This would all be quite familiar to would-be foreign investors in Canada’s resource sector, of course, as Canada has long insisted on restrictions of foreign ownership of resource assets, witness the 2010 BHP bid for Potash as one of the most prominent examples.

Conversely, any discussions of ownership restrictions may lend additional urgency to the Canadian government’s desire to conclude a bilateral Foreign Investment Protection Agreement (FIPA) with Mongolia that has been under negotiation since 2009, though with no publicly announced progress made.

As with many posts at the moment, I wish I was in Mongolia to get a more direct sense of current discussions and am very much looking forward to my visit there during the parliamentary election (campaign) in June.

About Julian Dierkes

Julian Dierkes is a sociologist by training (PhD Princeton Univ) and a Mongolist by choice and passion since around 2005. He teaches in the Master of Public Policy and Global Affairs at the University of British Columbia in Vancouver, Canada. He toots and tweets @jdierkes
This entry was posted in Canada, Elections, International Relations, JD Mining Governance, Mining, Mining, Oyu Tolgoi, Politics, Populism and tagged . Bookmark the permalink.

2 Responses to Regulating Foreign Investment Directly?

  1. Marissa Smith says:

    Well, people definitely want a lot more than the cash handouts, and what is going on is more than simple “nationalism.” I recently watched a campaign piece by several members of the Democratic Party (ardchilsan nam) and they were talking in vague terms about development… “Americans have houses and cars, Mongolians should too.” I believe both major parties have a plan for “Mongolians in x year” (2020?) (I think it is covered in an earlier post actually on this blog?). There are posters on these programs up in Erdenet and Darkhan. However, Mongolians expect the mines to fuel such development and no one is saying or showing how, except perhaps Erdenet. (I’m serious. I have friends in their 20s who want to live in Erdenet and say it is Mongolia’s finest city.). People want Oyu Tolgoi to be a bigger and better Erdenet, city and transportation networks included, but the illusion that that can happen with Rio in charge is fading.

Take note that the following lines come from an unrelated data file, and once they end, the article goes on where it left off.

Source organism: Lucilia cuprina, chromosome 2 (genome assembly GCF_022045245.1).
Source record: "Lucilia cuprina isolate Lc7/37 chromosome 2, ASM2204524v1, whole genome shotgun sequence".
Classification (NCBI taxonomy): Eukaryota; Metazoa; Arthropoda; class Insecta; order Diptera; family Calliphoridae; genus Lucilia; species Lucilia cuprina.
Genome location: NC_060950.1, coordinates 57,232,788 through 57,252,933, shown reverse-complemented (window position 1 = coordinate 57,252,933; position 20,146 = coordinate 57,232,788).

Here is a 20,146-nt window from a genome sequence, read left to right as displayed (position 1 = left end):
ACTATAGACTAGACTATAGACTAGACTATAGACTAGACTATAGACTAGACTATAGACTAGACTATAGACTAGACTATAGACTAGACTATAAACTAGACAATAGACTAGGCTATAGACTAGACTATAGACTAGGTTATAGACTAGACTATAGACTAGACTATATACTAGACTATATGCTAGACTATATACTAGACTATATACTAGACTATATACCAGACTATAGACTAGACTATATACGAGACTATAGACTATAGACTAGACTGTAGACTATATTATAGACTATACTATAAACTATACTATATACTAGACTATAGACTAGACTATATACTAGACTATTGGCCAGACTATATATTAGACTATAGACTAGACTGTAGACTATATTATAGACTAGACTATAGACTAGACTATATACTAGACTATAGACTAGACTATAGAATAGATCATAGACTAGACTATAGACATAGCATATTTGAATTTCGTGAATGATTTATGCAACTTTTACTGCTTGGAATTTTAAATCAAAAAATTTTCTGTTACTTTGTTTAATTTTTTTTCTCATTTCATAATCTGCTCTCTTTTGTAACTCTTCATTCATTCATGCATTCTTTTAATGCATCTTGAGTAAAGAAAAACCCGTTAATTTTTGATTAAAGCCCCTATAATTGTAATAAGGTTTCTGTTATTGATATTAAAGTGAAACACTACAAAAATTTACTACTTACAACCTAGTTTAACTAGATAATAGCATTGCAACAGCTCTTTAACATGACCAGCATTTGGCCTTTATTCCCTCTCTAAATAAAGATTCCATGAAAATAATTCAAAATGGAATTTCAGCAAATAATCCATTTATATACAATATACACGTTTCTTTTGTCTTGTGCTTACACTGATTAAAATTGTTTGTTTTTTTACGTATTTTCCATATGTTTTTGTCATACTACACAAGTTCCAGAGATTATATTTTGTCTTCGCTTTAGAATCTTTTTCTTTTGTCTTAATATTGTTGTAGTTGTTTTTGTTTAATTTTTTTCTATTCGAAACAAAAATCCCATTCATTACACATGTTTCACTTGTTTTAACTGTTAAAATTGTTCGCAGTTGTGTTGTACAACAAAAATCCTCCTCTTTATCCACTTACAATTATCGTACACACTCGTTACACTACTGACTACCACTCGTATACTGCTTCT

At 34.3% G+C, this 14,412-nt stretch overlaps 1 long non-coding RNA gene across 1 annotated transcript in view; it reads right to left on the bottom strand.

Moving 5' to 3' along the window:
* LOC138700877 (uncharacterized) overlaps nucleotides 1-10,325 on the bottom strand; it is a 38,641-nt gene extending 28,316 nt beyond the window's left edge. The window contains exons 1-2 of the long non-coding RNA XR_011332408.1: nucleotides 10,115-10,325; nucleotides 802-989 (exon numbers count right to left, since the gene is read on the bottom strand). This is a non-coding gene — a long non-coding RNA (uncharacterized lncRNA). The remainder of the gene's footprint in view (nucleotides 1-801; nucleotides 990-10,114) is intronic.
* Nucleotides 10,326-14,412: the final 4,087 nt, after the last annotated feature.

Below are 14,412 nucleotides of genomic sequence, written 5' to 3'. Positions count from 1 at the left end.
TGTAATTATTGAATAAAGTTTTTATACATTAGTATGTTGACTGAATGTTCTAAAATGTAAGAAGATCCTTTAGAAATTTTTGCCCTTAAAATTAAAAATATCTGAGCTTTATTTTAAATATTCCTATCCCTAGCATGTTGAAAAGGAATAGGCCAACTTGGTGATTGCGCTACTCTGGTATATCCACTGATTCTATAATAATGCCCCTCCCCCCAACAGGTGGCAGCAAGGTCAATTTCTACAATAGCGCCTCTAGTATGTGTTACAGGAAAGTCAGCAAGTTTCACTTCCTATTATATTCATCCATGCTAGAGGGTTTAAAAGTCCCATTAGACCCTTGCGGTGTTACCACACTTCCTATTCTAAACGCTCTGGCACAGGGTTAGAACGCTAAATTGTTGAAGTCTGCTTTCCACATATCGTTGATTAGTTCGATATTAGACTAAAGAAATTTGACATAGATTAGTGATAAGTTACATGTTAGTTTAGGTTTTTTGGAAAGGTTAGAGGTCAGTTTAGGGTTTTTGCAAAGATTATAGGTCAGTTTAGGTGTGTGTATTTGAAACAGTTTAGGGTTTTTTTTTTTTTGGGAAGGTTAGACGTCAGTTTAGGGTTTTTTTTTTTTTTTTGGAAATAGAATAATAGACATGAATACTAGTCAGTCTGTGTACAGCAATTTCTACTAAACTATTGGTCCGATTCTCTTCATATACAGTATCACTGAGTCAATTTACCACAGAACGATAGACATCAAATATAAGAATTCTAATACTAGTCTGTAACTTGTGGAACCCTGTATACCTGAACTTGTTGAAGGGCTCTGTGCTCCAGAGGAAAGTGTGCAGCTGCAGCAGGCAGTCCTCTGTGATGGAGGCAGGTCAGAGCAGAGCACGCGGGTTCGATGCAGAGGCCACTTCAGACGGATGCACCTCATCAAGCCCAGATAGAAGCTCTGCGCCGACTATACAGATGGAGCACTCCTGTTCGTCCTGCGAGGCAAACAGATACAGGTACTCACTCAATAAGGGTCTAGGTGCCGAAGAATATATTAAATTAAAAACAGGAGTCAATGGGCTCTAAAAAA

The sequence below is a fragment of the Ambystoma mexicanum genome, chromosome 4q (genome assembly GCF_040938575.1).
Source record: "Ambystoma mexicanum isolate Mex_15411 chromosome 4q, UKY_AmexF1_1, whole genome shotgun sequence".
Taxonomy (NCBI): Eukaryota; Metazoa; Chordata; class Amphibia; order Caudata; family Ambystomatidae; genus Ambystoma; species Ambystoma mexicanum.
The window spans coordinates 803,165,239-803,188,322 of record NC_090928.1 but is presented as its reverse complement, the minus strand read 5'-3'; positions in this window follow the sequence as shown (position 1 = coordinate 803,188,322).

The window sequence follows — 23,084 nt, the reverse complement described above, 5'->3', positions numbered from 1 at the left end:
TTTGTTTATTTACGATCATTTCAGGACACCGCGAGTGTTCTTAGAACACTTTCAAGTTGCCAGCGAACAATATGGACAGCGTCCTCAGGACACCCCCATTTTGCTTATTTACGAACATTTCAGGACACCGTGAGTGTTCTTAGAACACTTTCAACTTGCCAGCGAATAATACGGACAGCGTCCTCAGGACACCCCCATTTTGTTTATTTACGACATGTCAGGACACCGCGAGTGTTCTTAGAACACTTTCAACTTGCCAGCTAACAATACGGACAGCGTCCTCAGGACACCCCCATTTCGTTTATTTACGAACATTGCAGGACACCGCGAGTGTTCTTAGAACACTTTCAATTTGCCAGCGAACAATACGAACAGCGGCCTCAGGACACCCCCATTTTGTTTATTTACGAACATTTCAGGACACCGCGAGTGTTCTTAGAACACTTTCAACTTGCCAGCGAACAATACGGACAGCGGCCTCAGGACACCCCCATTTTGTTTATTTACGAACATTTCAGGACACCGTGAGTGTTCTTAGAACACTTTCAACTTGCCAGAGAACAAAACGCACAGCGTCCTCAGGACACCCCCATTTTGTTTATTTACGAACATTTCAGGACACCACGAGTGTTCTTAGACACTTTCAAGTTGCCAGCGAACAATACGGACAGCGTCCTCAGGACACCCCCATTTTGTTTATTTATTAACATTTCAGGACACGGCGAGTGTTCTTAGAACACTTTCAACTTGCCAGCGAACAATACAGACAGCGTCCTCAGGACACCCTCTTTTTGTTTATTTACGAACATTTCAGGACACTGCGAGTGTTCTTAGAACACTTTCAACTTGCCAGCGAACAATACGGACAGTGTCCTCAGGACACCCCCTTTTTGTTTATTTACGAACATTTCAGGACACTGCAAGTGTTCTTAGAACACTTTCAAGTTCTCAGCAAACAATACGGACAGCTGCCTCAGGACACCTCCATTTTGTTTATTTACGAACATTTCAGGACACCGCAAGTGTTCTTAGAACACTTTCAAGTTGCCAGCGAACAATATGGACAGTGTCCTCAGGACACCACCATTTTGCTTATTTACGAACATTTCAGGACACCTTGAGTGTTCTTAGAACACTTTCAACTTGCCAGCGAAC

I think there would not be much opposition among Mongolians to more control over foreign investments. On the other hand, it seems like Batbold (prime minister) for one is trying to play nice with the World Bank, judging from his Tsaagan Sar interview, and the new laws to “target the poorest families” with the handouts and rework the budgeting process (need to read up about that last one though). Seems like they are trying to give up on saying they will privatize Erdenet at least! In conclusion, I think we (American and Canadian Mongolia-watchers) need to be considering the place of Russia in Mongolian society and politics much more than we have been.

  2. Pingback: Guest Post: Mongolian “Resource Nationalism” | Mongolia Today